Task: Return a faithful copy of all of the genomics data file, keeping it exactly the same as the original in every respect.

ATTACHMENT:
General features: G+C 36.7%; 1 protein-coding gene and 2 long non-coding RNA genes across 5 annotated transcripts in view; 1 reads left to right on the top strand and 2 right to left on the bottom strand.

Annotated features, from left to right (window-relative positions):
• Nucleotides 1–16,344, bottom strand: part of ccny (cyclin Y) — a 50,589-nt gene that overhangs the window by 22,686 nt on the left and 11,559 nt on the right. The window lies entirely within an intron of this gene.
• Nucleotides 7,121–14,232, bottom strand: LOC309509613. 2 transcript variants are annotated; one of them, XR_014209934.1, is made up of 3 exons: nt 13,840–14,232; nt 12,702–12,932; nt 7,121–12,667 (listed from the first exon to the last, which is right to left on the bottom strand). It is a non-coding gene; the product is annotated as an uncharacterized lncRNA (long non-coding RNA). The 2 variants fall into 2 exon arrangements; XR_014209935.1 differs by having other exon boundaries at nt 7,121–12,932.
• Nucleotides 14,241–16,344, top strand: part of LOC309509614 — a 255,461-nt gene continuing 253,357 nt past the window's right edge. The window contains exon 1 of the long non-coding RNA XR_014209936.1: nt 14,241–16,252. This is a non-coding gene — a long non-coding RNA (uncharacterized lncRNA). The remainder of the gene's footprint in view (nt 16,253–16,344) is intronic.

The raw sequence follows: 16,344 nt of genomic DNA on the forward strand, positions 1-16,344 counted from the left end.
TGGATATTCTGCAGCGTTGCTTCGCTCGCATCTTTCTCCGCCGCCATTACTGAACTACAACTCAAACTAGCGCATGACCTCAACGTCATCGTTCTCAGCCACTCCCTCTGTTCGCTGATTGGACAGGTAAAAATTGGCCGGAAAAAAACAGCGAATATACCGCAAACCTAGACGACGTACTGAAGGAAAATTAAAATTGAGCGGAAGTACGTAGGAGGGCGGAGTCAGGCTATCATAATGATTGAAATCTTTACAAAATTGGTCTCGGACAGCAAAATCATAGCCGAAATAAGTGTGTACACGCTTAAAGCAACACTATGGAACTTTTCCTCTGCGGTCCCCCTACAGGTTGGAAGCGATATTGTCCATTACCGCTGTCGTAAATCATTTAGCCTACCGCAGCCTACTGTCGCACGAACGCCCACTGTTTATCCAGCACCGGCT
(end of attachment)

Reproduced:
General features: G+C 36.7%; 1 protein-coding gene and 2 long non-coding RNA genes across 5 annotated transcripts in view; 1 reads left to right on the top strand and 2 right to left on the bottom strand.

Annotated features, from left to right (window-relative positions):
• Nucleotides 1–16,344, bottom strand: part of ccny (cyclin Y) — a 50,589-nt gene that overhangs the window by 22,686 nt on the left and 11,559 nt on the right. The window lies entirely within an intron of this gene.
• Nucleotides 7,121–14,232, bottom strand: LOC309509613. 2 transcript variants are annotated; one of them, XR_014209934.1, is made up of 3 exons: nt 13,840–14,232; nt 12,702–12,932; nt 7,121–12,667 (listed from the first exon to the last, which is right to left on the bottom strand). It is a non-coding gene; the product is annotated as an uncharacterized lncRNA (long non-coding RNA). The 2 variants fall into 2 exon arrangements; XR_014209935.1 differs by having other exon boundaries at nt 7,121–12,932.
• Nucleotides 14,241–16,344, top strand: part of LOC309509614 — a 255,461-nt gene continuing 253,357 nt past the window's right edge. The window contains exon 1 of the long non-coding RNA XR_014209936.1: nt 14,241–16,252. This is a non-coding gene — a long non-coding RNA (uncharacterized lncRNA). The remainder of the gene's footprint in view (nt 16,253–16,344) is intronic.

The raw sequence follows: 16,344 nt of genomic DNA on the forward strand, positions 1-16,344 counted from the left end.
TGGATATTCTGCAGCGTTGCTTCGCTCGCATCTTTCTCCGCCGCCATTACTGAACTACAACTCAAACTAGCGCATGACCTCAACGTCATCGTTCTCAGCCACTCCCTCTGTTCGCTGATTGGACAGGTAAAAATTGGCCGGAAAAAAACAGCGAATATACCGCAAACCTAGACGACGTACTGAAGGAAAATTAAAATTGAGCGGAAGTACGTAGGAGGGCGGAGTCAGGCTATCATAATGATTGAAATCTTTACAAAATTGGTCTCGGACAGCAAAATCATAGCCGAAATAAGTGTGTACACGCTTAAAGCAACACTATGGAACTTTTCCTCTGCGGTCCCCCTACAGGTTGGAAGCGATATTGTCCATTACCGCTGTCGTAAATCATTTAGCCTACCGCAGCCTACTGTCGCACGAACGCCCACTGTTTATCCAGCACCGGCT